Brian Moseley, Plymouth
Webpage created: February 11, 2018
Webpage updated: March 31, 2018




The Roman Catholic Church of Saint Mary was situated in Saint Mary Street, East Stonehouse, Plymouth.  It's full dedication was to the Blessed Virgin Mary and Saint John the Evangelist but it was usually known simply as Saint Mary's.

The first gatherings of Roman Catholic worshippers in the Plymouth area took place in a loft behind the Prince George Inn in Fore Street, Plymouth Dock, under the supervision of Father Thomas Flynn.  Father Flynn attended two of the sailors who were shot on Plymouth Hoe in 1797.

When his successor, L'Abbe Jean Louis Guilbert, was appointed in 1803, he set about building a permanent place of worship.  This he achieved largely through the generosity of a Mr Rowland Conyers, who had set up a trust to assist the South West's seamen.  Conyers purchased the site to the south of the East Stonehouse Union Workhouse and north of Union Place and the Roman Catholic Church of Saint Mary was opened on Sunday December 20th 1807.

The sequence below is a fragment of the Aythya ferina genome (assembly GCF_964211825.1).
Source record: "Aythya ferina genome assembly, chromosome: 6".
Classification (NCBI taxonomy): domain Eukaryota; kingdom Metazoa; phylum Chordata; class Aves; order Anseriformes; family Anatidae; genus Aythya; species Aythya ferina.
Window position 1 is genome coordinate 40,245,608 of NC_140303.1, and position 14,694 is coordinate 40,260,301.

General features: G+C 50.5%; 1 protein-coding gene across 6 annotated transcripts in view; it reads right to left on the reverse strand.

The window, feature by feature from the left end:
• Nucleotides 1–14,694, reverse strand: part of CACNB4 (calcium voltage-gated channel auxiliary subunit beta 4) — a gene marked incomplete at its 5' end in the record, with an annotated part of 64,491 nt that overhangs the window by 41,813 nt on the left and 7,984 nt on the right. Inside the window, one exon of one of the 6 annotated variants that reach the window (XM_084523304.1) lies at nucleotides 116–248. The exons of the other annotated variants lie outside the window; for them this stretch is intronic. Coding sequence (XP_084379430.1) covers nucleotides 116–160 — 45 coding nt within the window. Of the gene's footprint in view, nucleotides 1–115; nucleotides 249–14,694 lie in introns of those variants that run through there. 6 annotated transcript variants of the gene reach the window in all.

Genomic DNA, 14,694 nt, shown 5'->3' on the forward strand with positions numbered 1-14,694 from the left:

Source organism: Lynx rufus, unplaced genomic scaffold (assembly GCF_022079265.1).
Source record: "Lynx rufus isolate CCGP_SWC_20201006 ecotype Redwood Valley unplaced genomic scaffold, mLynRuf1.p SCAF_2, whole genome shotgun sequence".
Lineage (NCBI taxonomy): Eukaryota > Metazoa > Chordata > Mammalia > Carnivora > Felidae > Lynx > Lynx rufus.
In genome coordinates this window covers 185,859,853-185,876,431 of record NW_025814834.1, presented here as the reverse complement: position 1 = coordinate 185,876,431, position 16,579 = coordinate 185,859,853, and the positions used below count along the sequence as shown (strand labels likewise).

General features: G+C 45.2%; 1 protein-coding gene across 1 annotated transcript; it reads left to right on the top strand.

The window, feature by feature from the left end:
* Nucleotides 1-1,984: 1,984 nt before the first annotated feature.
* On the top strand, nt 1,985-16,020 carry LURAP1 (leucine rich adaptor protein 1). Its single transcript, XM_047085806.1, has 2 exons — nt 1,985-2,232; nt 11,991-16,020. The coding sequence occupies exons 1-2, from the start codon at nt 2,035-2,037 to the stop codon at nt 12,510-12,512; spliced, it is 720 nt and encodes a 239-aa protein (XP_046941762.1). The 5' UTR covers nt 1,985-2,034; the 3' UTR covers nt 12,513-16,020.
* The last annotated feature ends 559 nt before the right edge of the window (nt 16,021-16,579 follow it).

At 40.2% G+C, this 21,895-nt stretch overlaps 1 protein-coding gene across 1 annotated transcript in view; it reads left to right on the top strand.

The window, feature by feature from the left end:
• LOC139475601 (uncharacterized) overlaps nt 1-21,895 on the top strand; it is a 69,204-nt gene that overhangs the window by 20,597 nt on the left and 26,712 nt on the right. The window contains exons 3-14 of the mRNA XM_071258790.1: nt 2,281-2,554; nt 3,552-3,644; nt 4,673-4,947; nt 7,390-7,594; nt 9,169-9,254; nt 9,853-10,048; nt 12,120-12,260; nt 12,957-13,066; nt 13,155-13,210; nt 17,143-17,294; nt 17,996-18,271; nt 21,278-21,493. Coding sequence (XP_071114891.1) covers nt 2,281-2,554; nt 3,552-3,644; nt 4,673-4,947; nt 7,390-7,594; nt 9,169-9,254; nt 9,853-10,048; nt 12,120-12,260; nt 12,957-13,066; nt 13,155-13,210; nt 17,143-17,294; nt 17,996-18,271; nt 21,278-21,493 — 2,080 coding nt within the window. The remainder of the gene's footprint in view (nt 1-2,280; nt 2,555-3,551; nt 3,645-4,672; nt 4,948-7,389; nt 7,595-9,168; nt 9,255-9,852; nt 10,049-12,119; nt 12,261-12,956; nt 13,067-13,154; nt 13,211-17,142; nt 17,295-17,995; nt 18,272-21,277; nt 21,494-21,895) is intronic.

In 1838 Father Henry Riley made extensions to the Church and also acquired an adjoining building on the south side for use as a school.

When the Bishop's House at the newly built Roman Catholic Cathedral of Saint Mary and Saint Boniface was first occupied in 1857, the teachers of the schools at Saint Mary's and at Devonport moved to the Cathedral, where the body of the building was turned into a boys' school under Mr Keane and Mr Abernethy, and the galleries were transformed into a girls' school under the supervision of Miss King and Miss Pryor.

The Roman Catholic Church of Saint Mary was then remodelled and given over to the Little Sisters of the Poor until they moved to the Saint Joseph's Home at Tor Lane, Hartley, in 1884, after which it was put to other uses and known as Regent Buildings.  They were demolished in 1960.